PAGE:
Our standard for review of grants of preliminary injunctions has been set forth many times and has recently been restated in Reinders Brothers, Inc. v. Rain Bird Eastern Sales Corp., 627 F.2d 44 (7th Cir. 1980):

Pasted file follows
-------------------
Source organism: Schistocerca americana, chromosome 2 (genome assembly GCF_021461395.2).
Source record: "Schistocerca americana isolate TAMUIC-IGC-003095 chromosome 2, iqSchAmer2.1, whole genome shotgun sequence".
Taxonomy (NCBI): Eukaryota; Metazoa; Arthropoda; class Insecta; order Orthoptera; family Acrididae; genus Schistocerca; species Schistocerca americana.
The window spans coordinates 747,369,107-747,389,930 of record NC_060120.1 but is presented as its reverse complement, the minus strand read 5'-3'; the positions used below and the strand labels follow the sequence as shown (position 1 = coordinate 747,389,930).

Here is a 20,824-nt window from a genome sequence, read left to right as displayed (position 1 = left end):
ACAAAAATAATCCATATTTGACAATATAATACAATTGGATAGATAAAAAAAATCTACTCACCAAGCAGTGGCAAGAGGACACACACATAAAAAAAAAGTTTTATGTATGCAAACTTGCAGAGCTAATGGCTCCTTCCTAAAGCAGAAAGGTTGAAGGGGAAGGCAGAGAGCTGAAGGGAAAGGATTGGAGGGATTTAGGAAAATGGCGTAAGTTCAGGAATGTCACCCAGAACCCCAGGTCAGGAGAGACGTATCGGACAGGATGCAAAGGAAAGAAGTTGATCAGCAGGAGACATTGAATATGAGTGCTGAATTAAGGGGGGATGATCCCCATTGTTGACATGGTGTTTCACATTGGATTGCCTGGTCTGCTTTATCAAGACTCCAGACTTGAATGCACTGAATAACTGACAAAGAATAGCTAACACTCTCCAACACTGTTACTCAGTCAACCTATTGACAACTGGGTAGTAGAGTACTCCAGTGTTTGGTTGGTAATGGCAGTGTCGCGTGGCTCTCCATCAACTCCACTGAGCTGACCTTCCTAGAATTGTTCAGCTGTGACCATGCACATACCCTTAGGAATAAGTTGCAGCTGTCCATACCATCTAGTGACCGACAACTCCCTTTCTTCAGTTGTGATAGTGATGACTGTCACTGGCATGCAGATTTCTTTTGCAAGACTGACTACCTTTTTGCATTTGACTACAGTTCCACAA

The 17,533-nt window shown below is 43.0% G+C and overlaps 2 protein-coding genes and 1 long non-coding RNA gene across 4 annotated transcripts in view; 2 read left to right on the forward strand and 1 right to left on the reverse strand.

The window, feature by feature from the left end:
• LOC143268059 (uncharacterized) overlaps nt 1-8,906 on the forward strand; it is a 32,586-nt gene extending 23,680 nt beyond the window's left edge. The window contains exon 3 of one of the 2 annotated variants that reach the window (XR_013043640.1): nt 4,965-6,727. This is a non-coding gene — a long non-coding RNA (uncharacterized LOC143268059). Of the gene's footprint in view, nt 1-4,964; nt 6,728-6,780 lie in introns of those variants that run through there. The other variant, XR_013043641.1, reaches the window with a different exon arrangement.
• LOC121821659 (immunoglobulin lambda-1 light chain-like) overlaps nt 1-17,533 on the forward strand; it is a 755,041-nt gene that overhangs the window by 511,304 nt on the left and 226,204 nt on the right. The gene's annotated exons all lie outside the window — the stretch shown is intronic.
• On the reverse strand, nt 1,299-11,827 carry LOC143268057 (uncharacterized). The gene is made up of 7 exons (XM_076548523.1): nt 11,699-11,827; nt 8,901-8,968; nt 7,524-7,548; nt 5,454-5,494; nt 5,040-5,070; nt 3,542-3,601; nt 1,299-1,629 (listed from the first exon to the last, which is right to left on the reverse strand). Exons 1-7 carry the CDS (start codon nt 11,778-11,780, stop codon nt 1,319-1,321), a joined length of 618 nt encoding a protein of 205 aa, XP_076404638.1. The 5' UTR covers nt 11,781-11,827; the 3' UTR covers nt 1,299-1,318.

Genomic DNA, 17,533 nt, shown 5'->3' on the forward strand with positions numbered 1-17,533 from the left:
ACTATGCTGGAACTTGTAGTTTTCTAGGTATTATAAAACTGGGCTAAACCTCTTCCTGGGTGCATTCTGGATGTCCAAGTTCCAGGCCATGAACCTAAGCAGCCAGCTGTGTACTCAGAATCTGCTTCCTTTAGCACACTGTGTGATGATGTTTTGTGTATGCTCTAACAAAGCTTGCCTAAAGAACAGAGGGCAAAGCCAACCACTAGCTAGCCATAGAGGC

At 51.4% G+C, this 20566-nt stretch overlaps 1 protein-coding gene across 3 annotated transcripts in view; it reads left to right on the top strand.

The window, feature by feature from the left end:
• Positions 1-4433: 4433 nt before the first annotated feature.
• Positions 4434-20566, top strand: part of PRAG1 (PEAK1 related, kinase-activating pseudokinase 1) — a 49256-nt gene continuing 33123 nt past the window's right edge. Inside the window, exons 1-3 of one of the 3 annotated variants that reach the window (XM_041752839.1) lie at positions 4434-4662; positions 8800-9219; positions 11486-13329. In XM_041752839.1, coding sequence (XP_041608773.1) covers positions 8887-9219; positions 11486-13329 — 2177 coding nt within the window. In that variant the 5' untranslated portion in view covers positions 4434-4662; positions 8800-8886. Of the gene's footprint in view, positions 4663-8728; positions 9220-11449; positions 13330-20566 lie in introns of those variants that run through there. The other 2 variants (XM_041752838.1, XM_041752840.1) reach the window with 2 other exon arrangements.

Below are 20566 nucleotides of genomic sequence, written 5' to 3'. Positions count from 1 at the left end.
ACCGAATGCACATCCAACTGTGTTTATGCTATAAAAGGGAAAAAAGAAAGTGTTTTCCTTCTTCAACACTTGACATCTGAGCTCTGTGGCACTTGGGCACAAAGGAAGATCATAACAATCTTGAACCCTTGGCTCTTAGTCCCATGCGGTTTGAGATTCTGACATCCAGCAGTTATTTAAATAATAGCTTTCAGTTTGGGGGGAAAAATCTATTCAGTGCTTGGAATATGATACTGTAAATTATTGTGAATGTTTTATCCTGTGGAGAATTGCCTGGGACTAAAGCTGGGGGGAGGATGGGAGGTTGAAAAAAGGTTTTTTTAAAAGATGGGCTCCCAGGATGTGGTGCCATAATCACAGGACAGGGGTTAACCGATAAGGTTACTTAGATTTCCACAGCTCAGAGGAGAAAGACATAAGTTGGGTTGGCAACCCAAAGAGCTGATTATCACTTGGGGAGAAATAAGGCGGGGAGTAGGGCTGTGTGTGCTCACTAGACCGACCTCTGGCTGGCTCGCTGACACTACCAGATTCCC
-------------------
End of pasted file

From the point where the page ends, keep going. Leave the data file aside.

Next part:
As the district court rightly noted, the granting of a preliminary injunction requires that the district court consider each of the four factors set forth in Fox Valley Harvestore, Inc. v. A. O. Smith Harvestore Products, Inc., 545 F.2d 1096, 1097 (7th Cir. 1976). Those factors are: (1) whether the plaintiff will have an adequate remedy at law or will be irreparably harmed if the injunction does not issue; (2) whether the threatened injury to the plaintiff outweighs the threatened harm the injunction may inflict on the defendant; (3) whether the plaintiff has at least a reasonable likelihood of success on the merits; and (4) whether the granting of a preliminary injunction will disserve the public interest. Upon appeal, a district court decision that, as here, preserves the status quo may be overturned only upon a showing of a clear abuse of discretion. Jordan v. Wolke, 593 F.2d 772, 773 (7th Cir. 1978); Banks v. Trainor, 525 F.2d 837 (7th Cir. 1975), certiorari denied, 424 U.S. 978, 96 S.Ct. 1484, 47 L.Ed.2d 748. Reviewing the district court's decision requires a reexamination of his findings on each of the four considerations. Yet no one of the factors is decisive, even though the likelihood of success on the merits often serves as a threshold requirement for entitlement to preliminary relief. Kolz v. Board of Education of the City of Chicago, 576 F.2d 747, 748-749 (7th Cir. 1978). As a result, not only must the district court's findings be allowed to stand absent evidence that they are clearly erroneous or represent a certain mistake of law (Sangmeister v. Woodard, 565 F.2d 460, 464-465 (7th Cir. 1977), appeal dismissed sub nom. Illinois State Board of Education v. Sangmeister, 435 U.S. 939, 98 S.Ct. 1516, 55 L.Ed.2d 535), but its decision as a whole must not be upset unless the totality of the factors points to a clear departure from the proper exercise of its discretion.